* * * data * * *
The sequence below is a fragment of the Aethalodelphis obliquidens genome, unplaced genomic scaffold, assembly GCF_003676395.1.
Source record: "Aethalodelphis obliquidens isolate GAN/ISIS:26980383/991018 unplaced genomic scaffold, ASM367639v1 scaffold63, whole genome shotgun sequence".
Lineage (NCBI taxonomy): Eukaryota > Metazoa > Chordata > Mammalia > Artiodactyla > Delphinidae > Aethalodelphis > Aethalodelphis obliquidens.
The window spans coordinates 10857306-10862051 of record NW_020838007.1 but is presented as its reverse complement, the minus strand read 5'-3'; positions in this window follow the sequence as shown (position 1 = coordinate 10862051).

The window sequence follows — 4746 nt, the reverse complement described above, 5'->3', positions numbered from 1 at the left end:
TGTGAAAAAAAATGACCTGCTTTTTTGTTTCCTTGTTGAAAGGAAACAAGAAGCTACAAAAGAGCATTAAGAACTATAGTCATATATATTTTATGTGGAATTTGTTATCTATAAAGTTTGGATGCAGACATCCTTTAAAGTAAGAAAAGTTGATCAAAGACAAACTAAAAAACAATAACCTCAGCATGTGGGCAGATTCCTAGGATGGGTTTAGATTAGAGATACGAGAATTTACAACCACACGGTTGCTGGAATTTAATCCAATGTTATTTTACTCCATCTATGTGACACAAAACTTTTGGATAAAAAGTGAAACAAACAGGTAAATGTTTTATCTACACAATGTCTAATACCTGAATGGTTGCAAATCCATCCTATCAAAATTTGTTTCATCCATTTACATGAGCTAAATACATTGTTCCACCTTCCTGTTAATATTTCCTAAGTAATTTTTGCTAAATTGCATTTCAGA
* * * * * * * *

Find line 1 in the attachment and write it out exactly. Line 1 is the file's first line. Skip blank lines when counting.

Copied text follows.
The sequence below is a fragment of the Aethalodelphis obliquidens genome, unplaced genomic scaffold, assembly GCF_003676395.1.